COLLEGE STATION, Texas — Poor cholesterol levels are not only dangerous for your heart, a new study finds they may also increase your risk of developing Alzheimer’s disease as well. Researchers from Texas A&M University say that cholesterol increases toxic proteins linked to the onset of the disease.
Typically, Alzheimer’s disease causes the brain to shrink and its cells to die. It’s the most common cause of dementia, a condition which makes people slowly lose their memory, thinking ability, and other skills until they ultimately are unable to function. Scientists consider amyloid beta proteins to be one of the substances most responsible for the disease’s progression. Over time, they can clump together to form harmful plaques that then lead to the brain damage.
“While the precise mechanisms underlying Alzheimer’s disease are not fully understood, there is evidence to suggest that the buildup of amyloid beta peptides in the brain plays a role in the development of the disease,” says Dmitry Kurouski, primary investigator of the study and assistant professor, in a university release. “Specifically, it is thought that the aggregation of amyloid beta into plaques can disrupt communication between neurons and ultimately lead to cell death.”
However, the relationship between these proteins and Alzheimer’s doesn’t just stop here.
“Amyloid peptides, including amyloid beta, are known to interact with lipids in the brain,” Kurouski explains. “These interactions can play a role in the formation of amyloid plaques and the pathology of Alzheimer’s disease.”
“This provides new insights into the mechanisms behind the toxic effects of amyloid beta in the brain,” the researcher adds.
There are some good fats for the brain
In this study by Kurouski’s team, three different fats — phosphatidylcholine, cardiolipin, and cholesterol — strongly accelerated the rate of plaque formation compared to the rate without them. Results also revealed that cardiolipin, a fat implicated in blood clots, caused for the quickest formation of these harmful buildups. Nonetheless, all of the fats structurally altered amyloid beta aggregates in their own way. More formations and aggregates mean more toxicity in the body.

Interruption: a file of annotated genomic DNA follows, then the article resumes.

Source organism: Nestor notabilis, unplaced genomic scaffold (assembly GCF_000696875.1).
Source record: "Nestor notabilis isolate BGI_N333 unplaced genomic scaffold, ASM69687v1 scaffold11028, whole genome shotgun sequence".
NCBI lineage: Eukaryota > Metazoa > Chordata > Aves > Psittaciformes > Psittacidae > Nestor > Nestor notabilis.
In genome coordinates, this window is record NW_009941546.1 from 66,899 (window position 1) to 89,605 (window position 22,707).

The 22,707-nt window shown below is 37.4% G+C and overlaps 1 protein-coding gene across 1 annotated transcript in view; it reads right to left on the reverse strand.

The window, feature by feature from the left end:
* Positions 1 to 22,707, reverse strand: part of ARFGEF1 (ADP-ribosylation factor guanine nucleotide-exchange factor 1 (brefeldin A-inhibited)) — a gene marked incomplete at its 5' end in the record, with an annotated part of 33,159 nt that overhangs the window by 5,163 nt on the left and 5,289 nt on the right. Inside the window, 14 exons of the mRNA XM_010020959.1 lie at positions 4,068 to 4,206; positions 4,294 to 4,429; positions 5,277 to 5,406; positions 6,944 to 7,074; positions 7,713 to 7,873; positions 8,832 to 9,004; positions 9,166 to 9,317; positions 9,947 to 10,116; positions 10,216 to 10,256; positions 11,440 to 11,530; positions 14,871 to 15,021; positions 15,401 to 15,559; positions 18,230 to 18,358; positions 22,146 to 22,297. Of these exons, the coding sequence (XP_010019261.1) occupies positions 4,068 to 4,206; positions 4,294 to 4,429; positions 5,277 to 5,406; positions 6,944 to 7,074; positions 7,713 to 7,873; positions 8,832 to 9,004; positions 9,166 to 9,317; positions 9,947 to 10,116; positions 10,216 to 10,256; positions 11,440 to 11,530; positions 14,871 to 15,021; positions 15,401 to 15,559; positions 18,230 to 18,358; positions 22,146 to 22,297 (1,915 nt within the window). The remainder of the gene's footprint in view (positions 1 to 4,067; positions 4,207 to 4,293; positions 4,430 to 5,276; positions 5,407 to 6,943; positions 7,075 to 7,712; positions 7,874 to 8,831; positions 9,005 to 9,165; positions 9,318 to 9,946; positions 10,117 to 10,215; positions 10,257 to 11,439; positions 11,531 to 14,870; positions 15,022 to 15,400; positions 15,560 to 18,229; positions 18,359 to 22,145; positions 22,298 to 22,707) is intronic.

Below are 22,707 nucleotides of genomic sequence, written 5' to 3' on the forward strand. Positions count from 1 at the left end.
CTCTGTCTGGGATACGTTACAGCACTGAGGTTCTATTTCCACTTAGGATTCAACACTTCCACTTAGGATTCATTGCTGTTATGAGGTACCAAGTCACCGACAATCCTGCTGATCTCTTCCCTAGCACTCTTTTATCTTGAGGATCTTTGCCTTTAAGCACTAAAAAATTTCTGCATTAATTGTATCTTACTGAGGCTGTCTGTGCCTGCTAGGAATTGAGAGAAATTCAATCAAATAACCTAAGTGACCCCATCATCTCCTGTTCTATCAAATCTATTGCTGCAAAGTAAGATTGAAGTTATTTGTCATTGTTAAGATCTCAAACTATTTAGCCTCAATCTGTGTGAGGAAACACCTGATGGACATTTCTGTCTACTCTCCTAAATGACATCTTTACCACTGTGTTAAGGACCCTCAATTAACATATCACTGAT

Kuroski says that these results mean that a diet lower in cholesterol, specifically low-density lipoprotein cholesterol (LDL), can help prevent these reactions from happening.
“In the convergence of nutrition and human health, a diet that limits the amount of cholesterol, especially low-density lipoprotein cholesterol, and phospholipids can be important in reducing the ability of these lipids to react with the amyloid beta peptides,” the study author says.
On the flip side, omega-3 fats, commonly found in foods like oily fish and nuts, have been shown to help protect neurons in the brain. Eating omega-3-rich foods can support cognition and limit Alzheimer’s progression, studies show. Kuroski mentions that this study only looked at a few types of fats, and that there could be others that play a role too.
“The next step of the study is to further investigate the underlying molecular mechanisms of the interaction between amyloid beta peptides and lipids,” he concludes. “It is important to note that while this study provides valuable insights into the role of lipid interaction in amyloid beta toxicity, additional research is needed before any clinical applications can be developed.”
The findings are published in the FEBS Journal.